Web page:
Glaxo Sticks to 2016 Forecast as U.S. Pricing Pressure Continues

  • Earnings per share were 32 pence; estimate was 29.4 pence
  • U.K. drugmaker expects EPS to grow 11 percent to 12 percent

GlaxoSmithKline CEO Touts HIV Medicines, Pipeline

GlaxoSmithKline Plc, the U.K.’s biggest drugmaker, left its profit forecast unchanged even after a record drop in the pound helped third-quarter sales and earnings exceed expectations.

Earnings per share excluding certain costs rose 39 percent to 32 pence from a year earlier, the London-based company said in a statement on Wednesday. That beat the 29.4-pence average of 12 analyst estimates compiled by Bloomberg. The company stuck to its forecast for full-year profit growth of between 11 percent and 12 percent at constant-exchange rates.

Sales also surpassed estimates, climbing to 7.54 billion pounds ($9.2 billion) after one-time gains from seasonal flu vaccine demand and rebates on Advair, Glaxo’s best-selling respiratory drug. Pricing pressure in the U.S. will continue for several years, Chief Executive Officer Andrew Witty said Wednesday, echoing comments by his counterpart at Novartis AG the previous day. Glaxo shares fell the most in eight weeks.

The drugmaker, which earns about a third of its sales in the U.S., is benefiting from a record plunge in the British pound following the U.K.’s vote in June to leave the European Union. In addition to the currency effect, revenue was helped by an 8 percent gain in sales of respiratory products, with growth from new medicines exceeding the decline in Advair. The blockbuster drug is facing generic competition in some markets and cheaper copycats may reach the U.S. next year.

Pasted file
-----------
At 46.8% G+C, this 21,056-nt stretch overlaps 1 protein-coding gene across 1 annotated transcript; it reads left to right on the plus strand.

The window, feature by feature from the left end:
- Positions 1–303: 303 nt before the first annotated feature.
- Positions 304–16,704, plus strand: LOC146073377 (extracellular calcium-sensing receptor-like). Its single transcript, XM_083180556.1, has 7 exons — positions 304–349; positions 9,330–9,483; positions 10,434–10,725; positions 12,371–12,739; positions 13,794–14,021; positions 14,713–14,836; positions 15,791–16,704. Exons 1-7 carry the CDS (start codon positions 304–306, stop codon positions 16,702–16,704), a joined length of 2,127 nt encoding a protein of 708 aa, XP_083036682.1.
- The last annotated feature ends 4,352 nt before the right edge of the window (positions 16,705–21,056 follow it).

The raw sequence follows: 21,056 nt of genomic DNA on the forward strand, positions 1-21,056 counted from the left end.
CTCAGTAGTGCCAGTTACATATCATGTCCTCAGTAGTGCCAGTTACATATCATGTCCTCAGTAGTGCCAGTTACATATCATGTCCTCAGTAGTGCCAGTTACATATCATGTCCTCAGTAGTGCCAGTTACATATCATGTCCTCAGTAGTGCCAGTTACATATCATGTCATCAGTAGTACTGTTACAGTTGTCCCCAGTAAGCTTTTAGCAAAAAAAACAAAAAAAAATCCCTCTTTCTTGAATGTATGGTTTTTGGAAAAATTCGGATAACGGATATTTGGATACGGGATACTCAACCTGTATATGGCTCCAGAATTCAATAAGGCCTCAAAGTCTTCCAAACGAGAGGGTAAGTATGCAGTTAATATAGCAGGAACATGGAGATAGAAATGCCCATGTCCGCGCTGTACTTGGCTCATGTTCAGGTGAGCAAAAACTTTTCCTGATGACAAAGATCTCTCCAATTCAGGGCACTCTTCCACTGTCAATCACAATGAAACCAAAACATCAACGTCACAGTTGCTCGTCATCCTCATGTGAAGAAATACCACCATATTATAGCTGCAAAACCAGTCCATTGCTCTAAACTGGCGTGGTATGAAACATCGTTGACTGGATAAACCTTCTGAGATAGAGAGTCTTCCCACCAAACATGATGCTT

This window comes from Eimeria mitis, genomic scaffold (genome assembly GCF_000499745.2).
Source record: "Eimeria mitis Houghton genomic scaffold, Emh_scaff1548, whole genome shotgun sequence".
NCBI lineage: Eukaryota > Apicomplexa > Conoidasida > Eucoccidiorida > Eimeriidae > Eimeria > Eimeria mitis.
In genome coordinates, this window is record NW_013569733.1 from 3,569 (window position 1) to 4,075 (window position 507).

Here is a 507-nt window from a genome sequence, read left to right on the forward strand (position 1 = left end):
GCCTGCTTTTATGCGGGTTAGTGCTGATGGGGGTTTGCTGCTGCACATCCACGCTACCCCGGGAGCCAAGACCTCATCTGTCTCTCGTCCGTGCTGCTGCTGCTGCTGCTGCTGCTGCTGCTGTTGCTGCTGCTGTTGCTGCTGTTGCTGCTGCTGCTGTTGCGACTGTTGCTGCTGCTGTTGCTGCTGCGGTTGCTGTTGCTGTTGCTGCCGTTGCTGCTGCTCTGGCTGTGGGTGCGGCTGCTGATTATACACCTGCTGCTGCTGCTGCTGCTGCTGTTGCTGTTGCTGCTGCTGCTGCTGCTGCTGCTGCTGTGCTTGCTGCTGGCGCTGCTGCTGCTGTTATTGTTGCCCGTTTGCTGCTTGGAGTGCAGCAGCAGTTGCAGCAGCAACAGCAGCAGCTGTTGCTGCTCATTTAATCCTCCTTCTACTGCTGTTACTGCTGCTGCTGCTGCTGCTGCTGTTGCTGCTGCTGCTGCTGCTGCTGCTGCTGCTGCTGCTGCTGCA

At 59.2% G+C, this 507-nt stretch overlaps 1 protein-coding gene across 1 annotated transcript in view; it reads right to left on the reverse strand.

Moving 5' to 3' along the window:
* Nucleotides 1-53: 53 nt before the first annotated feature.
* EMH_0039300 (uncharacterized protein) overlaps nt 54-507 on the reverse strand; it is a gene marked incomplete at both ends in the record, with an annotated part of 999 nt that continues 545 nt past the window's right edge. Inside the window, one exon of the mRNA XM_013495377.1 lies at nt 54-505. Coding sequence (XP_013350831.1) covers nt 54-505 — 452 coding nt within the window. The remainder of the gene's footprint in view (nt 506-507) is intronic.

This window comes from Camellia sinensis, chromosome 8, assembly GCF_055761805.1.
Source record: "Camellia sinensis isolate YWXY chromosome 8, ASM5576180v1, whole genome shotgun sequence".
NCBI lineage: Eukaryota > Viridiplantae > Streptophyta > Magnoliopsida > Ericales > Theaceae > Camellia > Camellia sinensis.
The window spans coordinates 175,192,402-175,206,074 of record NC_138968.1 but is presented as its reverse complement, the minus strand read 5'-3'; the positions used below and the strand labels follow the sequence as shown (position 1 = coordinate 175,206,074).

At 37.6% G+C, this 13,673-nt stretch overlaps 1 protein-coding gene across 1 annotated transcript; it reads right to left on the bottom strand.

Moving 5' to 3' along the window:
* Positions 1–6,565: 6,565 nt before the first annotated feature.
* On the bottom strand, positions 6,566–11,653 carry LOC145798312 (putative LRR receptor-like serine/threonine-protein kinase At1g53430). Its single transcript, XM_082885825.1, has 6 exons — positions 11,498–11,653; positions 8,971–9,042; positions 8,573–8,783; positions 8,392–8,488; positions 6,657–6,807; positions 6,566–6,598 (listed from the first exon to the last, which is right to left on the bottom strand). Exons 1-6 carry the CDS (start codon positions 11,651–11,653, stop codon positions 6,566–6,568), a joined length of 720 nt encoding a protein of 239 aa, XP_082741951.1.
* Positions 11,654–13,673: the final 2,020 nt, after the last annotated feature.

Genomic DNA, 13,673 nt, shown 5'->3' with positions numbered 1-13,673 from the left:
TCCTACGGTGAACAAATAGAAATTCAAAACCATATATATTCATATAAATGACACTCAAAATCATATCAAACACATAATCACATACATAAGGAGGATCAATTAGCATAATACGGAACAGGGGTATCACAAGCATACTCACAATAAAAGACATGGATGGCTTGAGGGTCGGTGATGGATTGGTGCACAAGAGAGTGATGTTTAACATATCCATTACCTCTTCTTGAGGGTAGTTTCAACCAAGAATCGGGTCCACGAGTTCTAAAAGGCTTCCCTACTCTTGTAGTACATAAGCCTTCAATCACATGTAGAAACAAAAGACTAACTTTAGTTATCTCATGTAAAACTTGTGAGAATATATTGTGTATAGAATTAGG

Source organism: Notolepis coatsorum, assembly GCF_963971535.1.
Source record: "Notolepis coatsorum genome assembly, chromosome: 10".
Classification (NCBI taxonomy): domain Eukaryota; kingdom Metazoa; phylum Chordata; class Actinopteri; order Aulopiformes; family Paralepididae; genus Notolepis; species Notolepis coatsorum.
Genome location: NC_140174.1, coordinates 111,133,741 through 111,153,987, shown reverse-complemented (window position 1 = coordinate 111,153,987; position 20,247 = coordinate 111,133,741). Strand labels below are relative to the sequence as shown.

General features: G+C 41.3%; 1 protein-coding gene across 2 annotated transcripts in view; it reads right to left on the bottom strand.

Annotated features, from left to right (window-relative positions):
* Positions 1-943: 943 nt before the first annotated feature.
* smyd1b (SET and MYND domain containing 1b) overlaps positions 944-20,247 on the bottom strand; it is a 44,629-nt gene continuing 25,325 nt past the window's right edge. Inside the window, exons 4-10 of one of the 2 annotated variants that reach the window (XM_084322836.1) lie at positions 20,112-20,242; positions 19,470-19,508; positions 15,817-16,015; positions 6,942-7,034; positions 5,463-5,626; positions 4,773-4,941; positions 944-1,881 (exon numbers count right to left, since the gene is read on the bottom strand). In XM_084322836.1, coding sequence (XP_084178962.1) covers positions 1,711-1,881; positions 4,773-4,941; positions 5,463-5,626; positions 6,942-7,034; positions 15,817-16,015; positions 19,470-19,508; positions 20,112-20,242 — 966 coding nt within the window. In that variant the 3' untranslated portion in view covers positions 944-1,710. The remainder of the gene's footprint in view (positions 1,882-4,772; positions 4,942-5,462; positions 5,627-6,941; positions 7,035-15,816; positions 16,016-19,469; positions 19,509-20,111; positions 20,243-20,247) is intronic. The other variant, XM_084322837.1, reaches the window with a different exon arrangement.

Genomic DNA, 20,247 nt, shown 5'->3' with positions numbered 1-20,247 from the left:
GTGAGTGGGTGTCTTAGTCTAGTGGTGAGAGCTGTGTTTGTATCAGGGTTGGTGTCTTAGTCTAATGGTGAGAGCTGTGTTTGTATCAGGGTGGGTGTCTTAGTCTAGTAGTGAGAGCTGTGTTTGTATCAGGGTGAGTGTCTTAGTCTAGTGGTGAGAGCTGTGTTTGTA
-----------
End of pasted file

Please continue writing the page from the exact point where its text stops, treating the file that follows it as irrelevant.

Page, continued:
For a quick wrap of the analyst commentary today, click here.

While Advair brought in 857 million pounds in the quarter, 7 percent less than a year earlier at constant-exchange rates, that beat analysts’ estimate of 777.9 million pounds. Advair sales got a one-time boost as U.S. payers adjusted their rebates, Glaxo said in the statement.

Glaxo also saw a 20 percent increase in sales at the vaccines division amid demand for seasonal flu shots and growth in the meningitis portfolio acquired from Novartis. The company said it was withdrawing its cervical-cancer vaccine Cervarix from the U.S. amid slow sales there, leaving the market to Merck & Co., which Tuesday reported better-than-expected sales of its rival Gardasil vaccine.

Glaxo shares fell as much as 2.2 percent, and was down 1.8 percent to 1,600 pence as of 2:08 p.m. in London trading. The FTSE 100 Index of which it’s a member declined 1.2 percent. Before today, the stock had risen 19 percent this year.

    Before it's here, it's on the Bloomberg Terminal.